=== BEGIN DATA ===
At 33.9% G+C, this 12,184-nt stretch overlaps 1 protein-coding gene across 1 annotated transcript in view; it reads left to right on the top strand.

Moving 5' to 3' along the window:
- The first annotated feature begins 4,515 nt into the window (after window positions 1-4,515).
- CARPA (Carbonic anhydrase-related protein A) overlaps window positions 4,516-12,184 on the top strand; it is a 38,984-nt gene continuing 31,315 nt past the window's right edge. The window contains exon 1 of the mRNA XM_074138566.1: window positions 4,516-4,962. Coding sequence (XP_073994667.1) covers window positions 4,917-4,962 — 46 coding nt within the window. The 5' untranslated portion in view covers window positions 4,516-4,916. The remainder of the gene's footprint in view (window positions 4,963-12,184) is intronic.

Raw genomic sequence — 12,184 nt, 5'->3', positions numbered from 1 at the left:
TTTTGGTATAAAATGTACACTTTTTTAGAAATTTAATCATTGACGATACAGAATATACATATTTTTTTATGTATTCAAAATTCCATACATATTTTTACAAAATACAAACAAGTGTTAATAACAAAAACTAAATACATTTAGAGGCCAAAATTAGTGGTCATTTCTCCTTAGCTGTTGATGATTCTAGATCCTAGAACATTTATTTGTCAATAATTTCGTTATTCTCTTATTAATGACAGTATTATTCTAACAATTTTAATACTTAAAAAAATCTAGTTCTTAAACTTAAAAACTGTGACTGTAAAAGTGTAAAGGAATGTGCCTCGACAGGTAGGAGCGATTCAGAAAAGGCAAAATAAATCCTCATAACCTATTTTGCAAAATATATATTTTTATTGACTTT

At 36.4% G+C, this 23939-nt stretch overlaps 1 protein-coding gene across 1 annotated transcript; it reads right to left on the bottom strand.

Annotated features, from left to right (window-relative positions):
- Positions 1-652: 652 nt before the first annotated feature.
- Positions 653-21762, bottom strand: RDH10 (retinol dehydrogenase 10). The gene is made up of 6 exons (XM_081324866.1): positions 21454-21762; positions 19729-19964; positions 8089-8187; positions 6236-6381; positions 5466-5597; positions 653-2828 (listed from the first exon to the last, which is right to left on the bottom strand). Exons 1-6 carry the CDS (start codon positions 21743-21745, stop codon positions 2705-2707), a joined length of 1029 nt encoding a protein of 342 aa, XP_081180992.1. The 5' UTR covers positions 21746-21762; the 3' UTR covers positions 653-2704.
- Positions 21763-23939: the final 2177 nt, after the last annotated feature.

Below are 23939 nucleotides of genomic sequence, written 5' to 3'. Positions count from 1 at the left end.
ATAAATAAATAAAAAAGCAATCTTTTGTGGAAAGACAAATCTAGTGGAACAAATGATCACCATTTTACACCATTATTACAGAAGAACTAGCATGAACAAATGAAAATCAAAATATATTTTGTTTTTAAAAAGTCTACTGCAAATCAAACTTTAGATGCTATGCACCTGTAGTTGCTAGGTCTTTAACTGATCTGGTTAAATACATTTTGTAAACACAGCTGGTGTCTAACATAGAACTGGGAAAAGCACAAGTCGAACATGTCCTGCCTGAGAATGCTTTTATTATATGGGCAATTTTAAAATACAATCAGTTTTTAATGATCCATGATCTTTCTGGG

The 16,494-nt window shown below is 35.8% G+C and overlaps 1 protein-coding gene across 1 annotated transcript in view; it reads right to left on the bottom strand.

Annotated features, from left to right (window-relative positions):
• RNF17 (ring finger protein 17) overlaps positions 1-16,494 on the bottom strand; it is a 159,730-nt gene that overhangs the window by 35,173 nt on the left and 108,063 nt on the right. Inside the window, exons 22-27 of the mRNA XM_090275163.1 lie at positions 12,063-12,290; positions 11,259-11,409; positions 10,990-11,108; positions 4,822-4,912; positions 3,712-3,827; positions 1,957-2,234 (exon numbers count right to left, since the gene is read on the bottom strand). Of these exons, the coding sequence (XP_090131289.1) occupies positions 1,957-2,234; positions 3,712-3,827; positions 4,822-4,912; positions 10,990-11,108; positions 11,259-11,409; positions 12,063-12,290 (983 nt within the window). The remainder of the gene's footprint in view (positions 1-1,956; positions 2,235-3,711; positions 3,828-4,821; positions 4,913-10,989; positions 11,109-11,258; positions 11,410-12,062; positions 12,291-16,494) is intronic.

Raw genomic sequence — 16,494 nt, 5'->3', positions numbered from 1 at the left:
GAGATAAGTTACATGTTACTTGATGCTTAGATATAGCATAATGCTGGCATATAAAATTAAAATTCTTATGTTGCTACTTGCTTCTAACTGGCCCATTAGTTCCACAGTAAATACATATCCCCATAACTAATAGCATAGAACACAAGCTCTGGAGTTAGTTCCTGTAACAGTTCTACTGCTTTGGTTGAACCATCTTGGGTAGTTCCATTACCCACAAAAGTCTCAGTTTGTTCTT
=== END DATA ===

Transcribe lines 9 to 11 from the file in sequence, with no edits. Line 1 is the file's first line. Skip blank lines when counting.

- Positions 1-652: 652 nt before the first annotated feature.
- Positions 653-21762, bottom strand: RDH10 (retinol dehydrogenase 10). The gene is made up of 6 exons (XM_081324866.1): positions 21454-21762; positions 19729-19964; positions 8089-8187; positions 6236-6381; positions 5466-5597; positions 653-2828 (listed from the first exon to the last, which is right to left on the bottom strand). Exons 1-6 carry the CDS (start codon positions 21743-21745, stop codon positions 2705-2707), a joined length of 1029 nt encoding a protein of 342 aa, XP_081180992.1. The 5' UTR covers positions 21746-21762; the 3' UTR covers positions 653-2704.
- Positions 21763-23939: the final 2177 nt, after the last annotated feature.